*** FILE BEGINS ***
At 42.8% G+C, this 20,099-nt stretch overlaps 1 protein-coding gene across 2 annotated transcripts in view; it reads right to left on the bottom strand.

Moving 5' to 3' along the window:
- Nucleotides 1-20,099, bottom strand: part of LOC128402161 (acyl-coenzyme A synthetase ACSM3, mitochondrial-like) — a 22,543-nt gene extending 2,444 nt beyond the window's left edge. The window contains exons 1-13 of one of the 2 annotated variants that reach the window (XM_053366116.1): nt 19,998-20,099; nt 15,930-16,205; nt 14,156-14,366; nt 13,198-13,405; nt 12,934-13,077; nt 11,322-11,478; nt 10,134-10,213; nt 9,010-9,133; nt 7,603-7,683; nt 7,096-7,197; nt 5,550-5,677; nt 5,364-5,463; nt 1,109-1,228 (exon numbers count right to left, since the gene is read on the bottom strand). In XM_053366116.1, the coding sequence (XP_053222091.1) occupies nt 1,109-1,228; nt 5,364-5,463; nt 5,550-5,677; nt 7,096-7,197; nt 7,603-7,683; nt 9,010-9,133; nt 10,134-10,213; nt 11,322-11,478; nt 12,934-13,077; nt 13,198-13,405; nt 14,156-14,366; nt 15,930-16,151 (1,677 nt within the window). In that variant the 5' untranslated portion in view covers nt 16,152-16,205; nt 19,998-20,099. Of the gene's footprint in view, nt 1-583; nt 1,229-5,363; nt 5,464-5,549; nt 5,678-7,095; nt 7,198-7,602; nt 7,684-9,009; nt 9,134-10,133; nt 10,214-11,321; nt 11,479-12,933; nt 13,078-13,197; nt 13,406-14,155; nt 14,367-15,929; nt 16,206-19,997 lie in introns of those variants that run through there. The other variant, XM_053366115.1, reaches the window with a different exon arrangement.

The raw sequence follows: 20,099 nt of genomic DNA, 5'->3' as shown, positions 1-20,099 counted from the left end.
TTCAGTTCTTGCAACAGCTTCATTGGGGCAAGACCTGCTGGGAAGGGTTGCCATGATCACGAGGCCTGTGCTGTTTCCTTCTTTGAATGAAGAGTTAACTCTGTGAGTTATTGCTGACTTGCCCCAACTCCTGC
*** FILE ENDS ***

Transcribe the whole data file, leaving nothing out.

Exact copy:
At 42.8% G+C, this 20,099-nt stretch overlaps 1 protein-coding gene across 2 annotated transcripts in view; it reads right to left on the bottom strand.

Moving 5' to 3' along the window:
- Nucleotides 1-20,099, bottom strand: part of LOC128402161 (acyl-coenzyme A synthetase ACSM3, mitochondrial-like) — a 22,543-nt gene extending 2,444 nt beyond the window's left edge. The window contains exons 1-13 of one of the 2 annotated variants that reach the window (XM_053366116.1): nt 19,998-20,099; nt 15,930-16,205; nt 14,156-14,366; nt 13,198-13,405; nt 12,934-13,077; nt 11,322-11,478; nt 10,134-10,213; nt 9,010-9,133; nt 7,603-7,683; nt 7,096-7,197; nt 5,550-5,677; nt 5,364-5,463; nt 1,109-1,228 (exon numbers count right to left, since the gene is read on the bottom strand). In XM_053366116.1, the coding sequence (XP_053222091.1) occupies nt 1,109-1,228; nt 5,364-5,463; nt 5,550-5,677; nt 7,096-7,197; nt 7,603-7,683; nt 9,010-9,133; nt 10,134-10,213; nt 11,322-11,478; nt 12,934-13,077; nt 13,198-13,405; nt 14,156-14,366; nt 15,930-16,151 (1,677 nt within the window). In that variant the 5' untranslated portion in view covers nt 16,152-16,205; nt 19,998-20,099. Of the gene's footprint in view, nt 1-583; nt 1,229-5,363; nt 5,464-5,549; nt 5,678-7,095; nt 7,198-7,602; nt 7,684-9,009; nt 9,134-10,133; nt 10,214-11,321; nt 11,479-12,933; nt 13,078-13,197; nt 13,406-14,155; nt 14,367-15,929; nt 16,206-19,997 lie in introns of those variants that run through there. The other variant, XM_053366115.1, reaches the window with a different exon arrangement.

The raw sequence follows: 20,099 nt of genomic DNA, 5'->3' as shown, positions 1-20,099 counted from the left end.
TTCAGTTCTTGCAACAGCTTCATTGGGGCAAGACCTGCTGGGAAGGGTTGCCATGATCACGAGGCCTGTGCTGTTTCCTTCTTTGAATGAAGAGTTAACTCTGTGAGTTATTGCTGACTTGCCCCAACTCCTGC